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Spokane, Washington  Est. May 19, 1883
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100 years ago in Spokane: ‘Enemy aliens’ arrested for failing to register

Two brothers were brought from deep in the woods by federal agents, picked up as ‘enemy aliens’ for failing to register. (Spokesman-Review archives)
Two brothers were brought from deep in the woods by federal agents, picked up as ‘enemy aliens’ for failing to register. (Spokesman-Review archives)

Two brothers, George and Leonard Loetz, ages about 45 and 50, were nabbed by federal agents in the mountains north of Chewelah.

They were charged with failing to register as enemy aliens. They had emigrated from Germany 17 years ago and homesteaded, first in Canada and then in the woods near Chewelah. They were both “proficient as millwrights.”

All German-born people were required to register, but it was possible the Loetz brothers did not know that.

They resided deep in the “tall uncut,” said the paper, and had never seen a town bigger than Colville. When officers brought them to Spokane, they “experienced their first ride on an electric streetcar” and “clapped their hands when they saw the Old National Bank building and acted as though there were tickled to death.”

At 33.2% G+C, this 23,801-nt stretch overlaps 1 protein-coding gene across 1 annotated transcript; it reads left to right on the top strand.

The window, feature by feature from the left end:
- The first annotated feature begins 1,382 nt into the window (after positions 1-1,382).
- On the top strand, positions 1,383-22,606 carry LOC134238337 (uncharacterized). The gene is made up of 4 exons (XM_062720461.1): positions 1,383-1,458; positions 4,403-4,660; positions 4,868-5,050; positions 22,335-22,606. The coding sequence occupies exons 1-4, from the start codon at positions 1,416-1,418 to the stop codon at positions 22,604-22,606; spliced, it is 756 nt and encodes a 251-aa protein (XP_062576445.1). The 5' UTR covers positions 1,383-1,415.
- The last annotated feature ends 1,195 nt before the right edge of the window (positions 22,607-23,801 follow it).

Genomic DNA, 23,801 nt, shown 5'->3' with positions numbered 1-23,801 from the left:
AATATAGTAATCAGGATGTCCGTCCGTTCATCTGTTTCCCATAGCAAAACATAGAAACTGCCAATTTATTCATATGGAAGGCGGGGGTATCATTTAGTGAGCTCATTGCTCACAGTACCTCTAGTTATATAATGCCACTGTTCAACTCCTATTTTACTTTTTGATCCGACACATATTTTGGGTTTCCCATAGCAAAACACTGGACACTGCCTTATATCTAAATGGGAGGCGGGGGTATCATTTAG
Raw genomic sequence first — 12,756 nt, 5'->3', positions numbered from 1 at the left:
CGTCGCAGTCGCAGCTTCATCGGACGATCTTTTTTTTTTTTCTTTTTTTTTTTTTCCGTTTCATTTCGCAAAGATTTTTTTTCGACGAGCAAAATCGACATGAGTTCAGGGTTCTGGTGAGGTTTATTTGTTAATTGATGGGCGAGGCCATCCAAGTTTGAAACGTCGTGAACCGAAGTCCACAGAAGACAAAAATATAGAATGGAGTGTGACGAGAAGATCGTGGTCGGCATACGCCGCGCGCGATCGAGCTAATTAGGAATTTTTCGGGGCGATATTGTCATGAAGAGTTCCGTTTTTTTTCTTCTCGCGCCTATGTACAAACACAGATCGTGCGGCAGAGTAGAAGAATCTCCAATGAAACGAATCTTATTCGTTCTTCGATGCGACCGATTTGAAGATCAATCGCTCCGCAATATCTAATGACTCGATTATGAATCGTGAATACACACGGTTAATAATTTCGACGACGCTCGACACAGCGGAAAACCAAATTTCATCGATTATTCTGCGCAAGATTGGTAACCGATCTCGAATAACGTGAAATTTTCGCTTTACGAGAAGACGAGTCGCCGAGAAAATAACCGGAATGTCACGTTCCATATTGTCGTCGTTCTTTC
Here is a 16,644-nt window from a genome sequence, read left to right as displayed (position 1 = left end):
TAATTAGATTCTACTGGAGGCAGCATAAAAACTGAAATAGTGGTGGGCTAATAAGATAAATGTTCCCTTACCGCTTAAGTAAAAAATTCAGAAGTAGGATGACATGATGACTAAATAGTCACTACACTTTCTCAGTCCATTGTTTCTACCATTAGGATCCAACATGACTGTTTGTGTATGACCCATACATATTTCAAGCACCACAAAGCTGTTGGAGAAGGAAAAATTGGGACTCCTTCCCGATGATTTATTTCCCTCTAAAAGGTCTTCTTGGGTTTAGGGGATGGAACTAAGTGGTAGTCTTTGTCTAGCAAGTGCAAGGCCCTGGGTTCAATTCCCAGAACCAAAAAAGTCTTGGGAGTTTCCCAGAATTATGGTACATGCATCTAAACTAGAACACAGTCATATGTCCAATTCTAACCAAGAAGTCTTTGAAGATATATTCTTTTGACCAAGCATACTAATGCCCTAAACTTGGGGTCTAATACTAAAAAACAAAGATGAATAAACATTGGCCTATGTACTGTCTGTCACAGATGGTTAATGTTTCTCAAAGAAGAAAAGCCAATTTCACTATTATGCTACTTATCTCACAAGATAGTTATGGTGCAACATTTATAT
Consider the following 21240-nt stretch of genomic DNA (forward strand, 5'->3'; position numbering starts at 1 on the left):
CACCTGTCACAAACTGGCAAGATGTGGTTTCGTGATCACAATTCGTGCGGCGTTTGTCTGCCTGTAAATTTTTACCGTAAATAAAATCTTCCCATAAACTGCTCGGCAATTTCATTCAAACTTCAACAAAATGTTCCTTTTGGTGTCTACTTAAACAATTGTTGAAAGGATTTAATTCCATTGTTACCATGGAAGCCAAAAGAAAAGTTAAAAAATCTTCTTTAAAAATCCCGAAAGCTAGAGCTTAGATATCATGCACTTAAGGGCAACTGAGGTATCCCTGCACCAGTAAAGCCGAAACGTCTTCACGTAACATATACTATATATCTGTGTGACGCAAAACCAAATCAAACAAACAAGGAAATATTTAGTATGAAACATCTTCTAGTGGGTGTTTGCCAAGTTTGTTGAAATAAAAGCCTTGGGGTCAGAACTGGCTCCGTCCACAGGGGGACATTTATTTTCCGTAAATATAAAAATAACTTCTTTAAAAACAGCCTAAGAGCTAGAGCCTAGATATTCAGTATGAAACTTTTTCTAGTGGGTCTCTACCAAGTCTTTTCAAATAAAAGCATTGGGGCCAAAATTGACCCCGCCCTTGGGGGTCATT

One of them bought $1,300 in Liberty bonds (war bonds) after he was arrested, which would probably count in his favor. Buying Liberty bonds was considered a patriotic act.

From the fire beat: Explosions rocked Cheney at 10:30 a.m. – and suddenly flames leaped into the sky.

The F.M. Martin Grain and Milling Co. was ablaze. The entire plant burned to the ground within an hour, along with massive amounts of wheat, flour and feed.

The cause of the explosions was unclear. Most of the loss was covered by insurance, but a great deal of wheat was lost at a time of international shortage.

Luckily, construction was well underway on a new fireproof building, which had been started a month before. The new building “will be rushed to completion.”

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